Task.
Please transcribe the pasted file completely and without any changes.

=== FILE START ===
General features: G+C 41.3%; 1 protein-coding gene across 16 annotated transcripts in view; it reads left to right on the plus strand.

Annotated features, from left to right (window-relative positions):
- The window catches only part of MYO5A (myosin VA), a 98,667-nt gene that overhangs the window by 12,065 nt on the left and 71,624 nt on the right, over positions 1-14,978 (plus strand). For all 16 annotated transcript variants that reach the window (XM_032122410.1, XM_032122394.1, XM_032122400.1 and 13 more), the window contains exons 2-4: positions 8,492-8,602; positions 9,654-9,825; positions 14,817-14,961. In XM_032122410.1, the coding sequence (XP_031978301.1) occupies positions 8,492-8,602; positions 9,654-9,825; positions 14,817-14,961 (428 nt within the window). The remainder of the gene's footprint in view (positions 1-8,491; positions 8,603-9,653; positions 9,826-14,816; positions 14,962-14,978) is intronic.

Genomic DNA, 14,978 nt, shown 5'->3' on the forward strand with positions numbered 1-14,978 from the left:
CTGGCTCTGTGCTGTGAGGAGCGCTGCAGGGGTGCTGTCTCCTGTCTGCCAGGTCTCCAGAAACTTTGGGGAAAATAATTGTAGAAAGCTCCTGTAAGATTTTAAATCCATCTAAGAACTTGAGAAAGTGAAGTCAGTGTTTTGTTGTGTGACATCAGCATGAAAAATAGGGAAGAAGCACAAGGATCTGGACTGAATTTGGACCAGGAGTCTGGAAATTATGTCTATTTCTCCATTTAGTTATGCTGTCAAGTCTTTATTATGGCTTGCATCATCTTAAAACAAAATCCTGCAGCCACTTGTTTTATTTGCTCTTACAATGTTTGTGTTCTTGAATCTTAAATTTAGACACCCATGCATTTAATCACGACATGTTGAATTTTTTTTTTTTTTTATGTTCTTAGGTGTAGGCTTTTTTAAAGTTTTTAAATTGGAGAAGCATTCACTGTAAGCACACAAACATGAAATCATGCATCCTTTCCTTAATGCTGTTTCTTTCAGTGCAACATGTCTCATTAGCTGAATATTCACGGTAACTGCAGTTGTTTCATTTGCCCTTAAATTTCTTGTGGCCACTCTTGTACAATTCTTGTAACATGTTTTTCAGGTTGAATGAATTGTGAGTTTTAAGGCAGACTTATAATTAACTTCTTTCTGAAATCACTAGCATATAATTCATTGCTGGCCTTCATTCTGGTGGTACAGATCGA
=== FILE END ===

General features: G+C 41.3%; 1 protein-coding gene across 16 annotated transcripts in view; it reads left to right on the plus strand.

Annotated features, from left to right (window-relative positions):
- The window catches only part of MYO5A (myosin VA), a 98,667-nt gene that overhangs the window by 12,065 nt on the left and 71,624 nt on the right, over positions 1-14,978 (plus strand). For all 16 annotated transcript variants that reach the window (XM_032122410.1, XM_032122394.1, XM_032122400.1 and 13 more), the window contains exons 2-4: positions 8,492-8,602; positions 9,654-9,825; positions 14,817-14,961. In XM_032122410.1, the coding sequence (XP_031978301.1) occupies positions 8,492-8,602; positions 9,654-9,825; positions 14,817-14,961 (428 nt within the window). The remainder of the gene's footprint in view (positions 1-8,491; positions 8,603-9,653; positions 9,826-14,816; positions 14,962-14,978) is intronic.

Genomic DNA, 14,978 nt, shown 5'->3' on the forward strand with positions numbered 1-14,978 from the left:
CTGGCTCTGTGCTGTGAGGAGCGCTGCAGGGGTGCTGTCTCCTGTCTGCCAGGTCTCCAGAAACTTTGGGGAAAATAATTGTAGAAAGCTCCTGTAAGATTTTAAATCCATCTAAGAACTTGAGAAAGTGAAGTCAGTGTTTTGTTGTGTGACATCAGCATGAAAAATAGGGAAGAAGCACAAGGATCTGGACTGAATTTGGACCAGGAGTCTGGAAATTATGTCTATTTCTCCATTTAGTTATGCTGTCAAGTCTTTATTATGGCTTGCATCATCTTAAAACAAAATCCTGCAGCCACTTGTTTTATTTGCTCTTACAATGTTTGTGTTCTTGAATCTTAAATTTAGACACCCATGCATTTAATCACGACATGTTGAATTTTTTTTTTTTTTTATGTTCTTAGGTGTAGGCTTTTTTAAAGTTTTTAAATTGGAGAAGCATTCACTGTAAGCACACAAACATGAAATCATGCATCCTTTCCTTAATGCTGTTTCTTTCAGTGCAACATGTCTCATTAGCTGAATATTCACGGTAACTGCAGTTGTTTCATTTGCCCTTAAATTTCTTGTGGCCACTCTTGTACAATTCTTGTAACATGTTTTTCAGGTTGAATGAATTGTGAGTTTTAAGGCAGACTTATAATTAACTTCTTTCTGAAATCACTAGCATATAATTCATTGCTGGCCTTCATTCTGGTGGTACAGATCGA